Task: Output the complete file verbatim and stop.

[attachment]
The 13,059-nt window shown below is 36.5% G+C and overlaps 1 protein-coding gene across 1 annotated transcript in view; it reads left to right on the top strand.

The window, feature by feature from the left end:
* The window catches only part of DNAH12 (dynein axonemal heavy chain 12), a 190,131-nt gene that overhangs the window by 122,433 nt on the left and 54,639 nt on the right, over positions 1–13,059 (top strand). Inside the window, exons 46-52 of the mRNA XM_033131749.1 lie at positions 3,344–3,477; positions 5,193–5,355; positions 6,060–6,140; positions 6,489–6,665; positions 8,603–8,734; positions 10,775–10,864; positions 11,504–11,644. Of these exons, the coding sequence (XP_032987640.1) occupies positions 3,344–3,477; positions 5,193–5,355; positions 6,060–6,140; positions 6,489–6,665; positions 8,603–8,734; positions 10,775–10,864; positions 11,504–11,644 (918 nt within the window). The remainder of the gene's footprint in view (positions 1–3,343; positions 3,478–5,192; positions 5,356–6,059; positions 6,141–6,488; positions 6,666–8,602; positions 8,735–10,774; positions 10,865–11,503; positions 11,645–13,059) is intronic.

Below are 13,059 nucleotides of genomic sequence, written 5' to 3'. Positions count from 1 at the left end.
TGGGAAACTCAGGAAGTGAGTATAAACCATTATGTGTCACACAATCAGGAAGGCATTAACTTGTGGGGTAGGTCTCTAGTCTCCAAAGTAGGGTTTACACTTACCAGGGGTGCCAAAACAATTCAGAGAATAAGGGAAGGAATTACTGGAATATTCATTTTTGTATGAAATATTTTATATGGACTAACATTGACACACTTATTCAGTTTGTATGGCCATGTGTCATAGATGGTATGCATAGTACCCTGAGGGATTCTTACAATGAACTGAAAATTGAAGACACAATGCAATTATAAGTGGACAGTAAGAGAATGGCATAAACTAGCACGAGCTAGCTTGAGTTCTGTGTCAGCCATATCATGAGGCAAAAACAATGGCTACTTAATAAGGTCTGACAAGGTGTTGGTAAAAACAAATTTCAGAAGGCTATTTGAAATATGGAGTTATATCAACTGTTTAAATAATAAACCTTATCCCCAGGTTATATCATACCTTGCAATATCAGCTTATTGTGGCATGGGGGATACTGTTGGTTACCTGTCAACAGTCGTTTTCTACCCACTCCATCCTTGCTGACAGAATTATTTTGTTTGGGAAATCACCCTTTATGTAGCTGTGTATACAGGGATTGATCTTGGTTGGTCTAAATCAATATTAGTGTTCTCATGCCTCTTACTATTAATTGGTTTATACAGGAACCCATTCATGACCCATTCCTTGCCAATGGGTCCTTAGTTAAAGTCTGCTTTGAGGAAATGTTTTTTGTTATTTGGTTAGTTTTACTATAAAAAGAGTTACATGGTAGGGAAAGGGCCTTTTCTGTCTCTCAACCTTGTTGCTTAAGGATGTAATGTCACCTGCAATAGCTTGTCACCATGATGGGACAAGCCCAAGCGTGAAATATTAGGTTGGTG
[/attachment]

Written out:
The 13,059-nt window shown below is 36.5% G+C and overlaps 1 protein-coding gene across 1 annotated transcript in view; it reads left to right on the top strand.

The window, feature by feature from the left end:
* The window catches only part of DNAH12 (dynein axonemal heavy chain 12), a 190,131-nt gene that overhangs the window by 122,433 nt on the left and 54,639 nt on the right, over positions 1–13,059 (top strand). Inside the window, exons 46-52 of the mRNA XM_033131749.1 lie at positions 3,344–3,477; positions 5,193–5,355; positions 6,060–6,140; positions 6,489–6,665; positions 8,603–8,734; positions 10,775–10,864; positions 11,504–11,644. Of these exons, the coding sequence (XP_032987640.1) occupies positions 3,344–3,477; positions 5,193–5,355; positions 6,060–6,140; positions 6,489–6,665; positions 8,603–8,734; positions 10,775–10,864; positions 11,504–11,644 (918 nt within the window). The remainder of the gene's footprint in view (positions 1–3,343; positions 3,478–5,192; positions 5,356–6,059; positions 6,141–6,488; positions 6,666–8,602; positions 8,735–10,774; positions 10,865–11,503; positions 11,645–13,059) is intronic.

Below are 13,059 nucleotides of genomic sequence, written 5' to 3'. Positions count from 1 at the left end.
TGGGAAACTCAGGAAGTGAGTATAAACCATTATGTGTCACACAATCAGGAAGGCATTAACTTGTGGGGTAGGTCTCTAGTCTCCAAAGTAGGGTTTACACTTACCAGGGGTGCCAAAACAATTCAGAGAATAAGGGAAGGAATTACTGGAATATTCATTTTTGTATGAAATATTTTATATGGACTAACATTGACACACTTATTCAGTTTGTATGGCCATGTGTCATAGATGGTATGCATAGTACCCTGAGGGATTCTTACAATGAACTGAAAATTGAAGACACAATGCAATTATAAGTGGACAGTAAGAGAATGGCATAAACTAGCACGAGCTAGCTTGAGTTCTGTGTCAGCCATATCATGAGGCAAAAACAATGGCTACTTAATAAGGTCTGACAAGGTGTTGGTAAAAACAAATTTCAGAAGGCTATTTGAAATATGGAGTTATATCAACTGTTTAAATAATAAACCTTATCCCCAGGTTATATCATACCTTGCAATATCAGCTTATTGTGGCATGGGGGATACTGTTGGTTACCTGTCAACAGTCGTTTTCTACCCACTCCATCCTTGCTGACAGAATTATTTTGTTTGGGAAATCACCCTTTATGTAGCTGTGTATACAGGGATTGATCTTGGTTGGTCTAAATCAATATTAGTGTTCTCATGCCTCTTACTATTAATTGGTTTATACAGGAACCCATTCATGACCCATTCCTTGCCAATGGGTCCTTAGTTAAAGTCTGCTTTGAGGAAATGTTTTTTGTTATTTGGTTAGTTTTACTATAAAAAGAGTTACATGGTAGGGAAAGGGCCTTTTCTGTCTCTCAACCTTGTTGCTTAAGGATGTAATGTCACCTGCAATAGCTTGTCACCATGATGGGACAAGCCCAAGCGTGAAATATTAGGTTGGTG